Saturday, March 10, 2007

Dialogues des Carmelites

Ethereal spirituality set against the background of the horrifying excesses of the French Revolution provides a basis for great opera. In 1957 Francis Poulenc's opera, Dialogue des Carmelites, premiered with a libretto by the composer. Featuring tonal music, with a seriousness I am unfamiliar with in his music, this opera is among the best that I have seen in some time. The characterization is rich and the tension builds as the Nuns gradually move toward their eventual fate of martyrdom. The production by Lyric Opera, which I attended last night, left me wanting a bit more spectacle from the rather sparse set, but its' simplicity allowed me to contemplate the uniqueness of the music.


Anonymous said...

I just stumbled on to this post(long story), but I too saw Dialogues last week- It was my first trip to the Opera, honestly, and I was afraid that it would be overwraught or overproduced (which is, admittedly, my stereotype of what Opera is).. Needless to say I was very pleasantly surprised, absolutely adored the lack of "spectacle" in the sense that I think you mean it, and felt that the spectacle happened on a more human, inventive, powerful level (i.e. the mass of people moving across the stage, revealing slight changes or more dramatic shifts) which is very much in concert with what happened musically- and, as you very appropriately pointed out- the music was very much a main character in the evening's experience. Very glad that I saw it, I think it's a sublime production!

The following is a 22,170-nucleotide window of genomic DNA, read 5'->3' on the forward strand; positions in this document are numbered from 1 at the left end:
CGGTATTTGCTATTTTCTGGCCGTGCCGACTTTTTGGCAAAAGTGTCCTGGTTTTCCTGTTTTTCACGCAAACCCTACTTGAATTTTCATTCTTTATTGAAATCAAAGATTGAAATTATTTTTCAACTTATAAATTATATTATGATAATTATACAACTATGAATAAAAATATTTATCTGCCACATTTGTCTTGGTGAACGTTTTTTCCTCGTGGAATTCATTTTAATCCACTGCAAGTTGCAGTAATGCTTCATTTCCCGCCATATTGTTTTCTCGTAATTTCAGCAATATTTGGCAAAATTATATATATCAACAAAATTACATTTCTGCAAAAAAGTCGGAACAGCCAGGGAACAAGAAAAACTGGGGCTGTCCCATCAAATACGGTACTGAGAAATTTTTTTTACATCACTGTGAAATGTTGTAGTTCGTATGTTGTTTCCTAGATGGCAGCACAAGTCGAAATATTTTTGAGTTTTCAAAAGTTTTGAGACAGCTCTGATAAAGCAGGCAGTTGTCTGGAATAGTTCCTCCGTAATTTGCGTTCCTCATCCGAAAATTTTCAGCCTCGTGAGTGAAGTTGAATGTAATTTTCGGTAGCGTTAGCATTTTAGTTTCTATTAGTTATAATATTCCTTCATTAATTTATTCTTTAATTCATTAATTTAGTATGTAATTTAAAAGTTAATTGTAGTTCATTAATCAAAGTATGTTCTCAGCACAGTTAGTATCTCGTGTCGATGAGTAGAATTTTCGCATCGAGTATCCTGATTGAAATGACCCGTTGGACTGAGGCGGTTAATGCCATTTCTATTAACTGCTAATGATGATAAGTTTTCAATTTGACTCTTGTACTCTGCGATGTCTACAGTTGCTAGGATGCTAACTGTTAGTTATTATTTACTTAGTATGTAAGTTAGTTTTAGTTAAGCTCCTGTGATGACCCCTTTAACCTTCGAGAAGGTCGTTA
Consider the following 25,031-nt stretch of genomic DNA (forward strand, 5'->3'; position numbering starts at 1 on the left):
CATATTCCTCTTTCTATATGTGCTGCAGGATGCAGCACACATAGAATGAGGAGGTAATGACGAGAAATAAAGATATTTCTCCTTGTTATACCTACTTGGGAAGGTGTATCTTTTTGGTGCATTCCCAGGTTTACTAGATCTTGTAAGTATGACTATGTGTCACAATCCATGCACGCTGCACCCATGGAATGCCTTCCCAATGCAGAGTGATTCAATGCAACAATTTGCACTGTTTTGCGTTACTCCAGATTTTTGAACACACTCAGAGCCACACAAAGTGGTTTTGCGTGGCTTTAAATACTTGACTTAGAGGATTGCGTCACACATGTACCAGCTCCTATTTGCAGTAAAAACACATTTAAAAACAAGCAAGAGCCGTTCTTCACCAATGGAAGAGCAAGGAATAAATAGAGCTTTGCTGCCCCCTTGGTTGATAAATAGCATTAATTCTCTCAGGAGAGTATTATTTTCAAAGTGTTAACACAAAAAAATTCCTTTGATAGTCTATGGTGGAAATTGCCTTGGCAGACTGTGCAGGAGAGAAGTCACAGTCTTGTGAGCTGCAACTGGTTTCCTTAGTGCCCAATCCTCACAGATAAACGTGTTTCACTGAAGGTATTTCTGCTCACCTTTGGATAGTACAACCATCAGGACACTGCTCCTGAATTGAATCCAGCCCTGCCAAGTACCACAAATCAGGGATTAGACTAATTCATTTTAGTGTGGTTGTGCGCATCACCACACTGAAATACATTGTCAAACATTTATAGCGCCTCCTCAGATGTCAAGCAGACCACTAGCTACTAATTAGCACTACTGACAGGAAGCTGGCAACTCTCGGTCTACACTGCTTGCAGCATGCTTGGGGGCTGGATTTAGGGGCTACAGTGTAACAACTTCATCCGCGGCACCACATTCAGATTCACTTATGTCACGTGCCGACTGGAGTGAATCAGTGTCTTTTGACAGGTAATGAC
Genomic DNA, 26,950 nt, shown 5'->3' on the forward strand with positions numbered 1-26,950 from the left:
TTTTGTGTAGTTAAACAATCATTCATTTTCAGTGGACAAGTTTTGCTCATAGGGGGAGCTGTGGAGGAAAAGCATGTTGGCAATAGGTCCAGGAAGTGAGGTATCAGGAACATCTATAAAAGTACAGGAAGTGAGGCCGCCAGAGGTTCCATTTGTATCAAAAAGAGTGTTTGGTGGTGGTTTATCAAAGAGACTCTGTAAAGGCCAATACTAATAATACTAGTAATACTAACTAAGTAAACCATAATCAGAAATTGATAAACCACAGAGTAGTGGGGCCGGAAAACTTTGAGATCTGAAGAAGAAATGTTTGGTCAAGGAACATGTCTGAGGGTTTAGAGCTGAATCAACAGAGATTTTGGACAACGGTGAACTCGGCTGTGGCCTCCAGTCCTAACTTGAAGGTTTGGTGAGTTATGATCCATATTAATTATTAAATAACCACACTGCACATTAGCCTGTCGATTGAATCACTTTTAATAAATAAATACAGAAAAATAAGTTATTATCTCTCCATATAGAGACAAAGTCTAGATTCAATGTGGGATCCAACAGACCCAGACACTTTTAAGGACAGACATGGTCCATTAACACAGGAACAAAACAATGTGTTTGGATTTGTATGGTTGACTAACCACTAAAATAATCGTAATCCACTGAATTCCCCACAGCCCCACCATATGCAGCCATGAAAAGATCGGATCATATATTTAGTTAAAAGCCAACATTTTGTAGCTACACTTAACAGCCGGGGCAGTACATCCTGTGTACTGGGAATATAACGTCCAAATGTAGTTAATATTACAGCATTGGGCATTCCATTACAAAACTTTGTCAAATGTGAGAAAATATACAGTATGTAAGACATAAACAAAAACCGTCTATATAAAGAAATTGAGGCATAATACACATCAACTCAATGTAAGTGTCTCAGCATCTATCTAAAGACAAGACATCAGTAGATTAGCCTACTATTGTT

James said...

Thanks for the comment - I'm glad you enjoyed your first Opera. This one was truly "sublime" as you said.